‘Chicago Fire’: One Star Played Multiple Characters Across the Franchise

by Lauren Boisvert
(Photo by Timothy Hiatt/Getty Images)

First of all, it’s important to note that “Chicago Fire,” “Med,” and “PD” all coexist peacefully with the “Law & Order” and “FBI” franchises. That’s what we call a Dick Wolf Monopoly. Sometimes, the characters crossover into the other shows. But sometimes, actors crossover as different characters.

For example, S. Epatha Merkerson played Dr. Sharon Goodwin on “Chicago Med” from the beginning. Before that, she was Lieutenant Anita Van Buren on “Law & Order” for 17 years. She was in a whopping 395 episodes before leaving the show. So, she’s crossed over the franchises as different characters. So have Brian Tee, who was in both “Chicago Med” and “Chicago PD”, and Daniel Kyri, who has played different characters across all three “One Chicago” shows.

But, it’s “Chicago Med” star Guy Lockard who takes the crossover cake. Currently, he plays Dr. Dylan Scott. Before that, he played Lewis in the “Chicago Fire” episode “Light Things Up.” He was also Len Barker in the “FBI” episode “American Idol.” Additionally, he played a character named David in the 2011 “Law & Order: SVU” episode “Personal Fouls,” and Duane Jefferson in the 2009 “Law & Order” episode “Shotgun.”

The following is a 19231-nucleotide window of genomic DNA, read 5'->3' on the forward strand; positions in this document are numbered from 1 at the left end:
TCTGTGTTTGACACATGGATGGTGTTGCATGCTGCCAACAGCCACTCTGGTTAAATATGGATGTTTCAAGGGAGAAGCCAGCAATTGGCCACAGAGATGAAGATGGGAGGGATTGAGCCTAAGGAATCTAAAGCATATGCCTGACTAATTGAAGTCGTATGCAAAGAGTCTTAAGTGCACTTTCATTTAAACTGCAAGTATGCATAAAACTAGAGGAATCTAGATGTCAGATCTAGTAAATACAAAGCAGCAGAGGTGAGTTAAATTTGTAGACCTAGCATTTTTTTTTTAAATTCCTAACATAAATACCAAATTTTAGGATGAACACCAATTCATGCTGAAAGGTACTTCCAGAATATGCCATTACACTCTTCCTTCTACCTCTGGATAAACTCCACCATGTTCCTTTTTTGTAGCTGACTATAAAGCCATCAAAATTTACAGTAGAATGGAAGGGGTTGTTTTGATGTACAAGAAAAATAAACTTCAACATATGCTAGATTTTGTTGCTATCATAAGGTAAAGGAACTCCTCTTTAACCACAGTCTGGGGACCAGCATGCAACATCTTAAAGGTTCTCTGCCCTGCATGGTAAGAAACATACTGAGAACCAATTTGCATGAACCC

He’s had quite a romp in Dick Wolf’s franchises. Additionally, he’s had guest roles on “Bull” and “Blue Bloods.” Not that those are connected to the franchises, but there’s always our imagination.

‘Chicago Fire’: Why It’s Not Just a ‘Fire of the Week’ Show

According to Taylor Kinney, who plays Kelly Severide on “Chicago Fire,” the show is more than a procedural; it utilizes the city is takes place in as a character on the show.

In a 2013 conversation with AssignmentX, Kinney spoke about why Dick Wolf believes the show is different. When asked what it was like filming in Chicago, Kinney replied, “Chicago in itself, that’s the thing, like [executive producer] Dick Wolf was saying, it’s not a fire of the week show.” In saying “fire of the week,” he’s referring to the police procedural or mystery trope where there’s a new crime or case every week that gets solved within the 45-minute time limit.

“Chicago Fire” is different because it uses its backdrop to tell more complex storylines. It delves deep into its characters, forcing them to change and grow. “Med” and “PD” do the same thing.

Kinney continued, “The city of Chicago serves as a character in its own right. Because we utilize locations where the firefighters that we have and the men and women that serve as guides in helping us along and helping with how you go about the job are locals and city of Chicago residents. So there’s going to be a feel to it that you wouldn’t get if we were to shoot on stage in L.A.”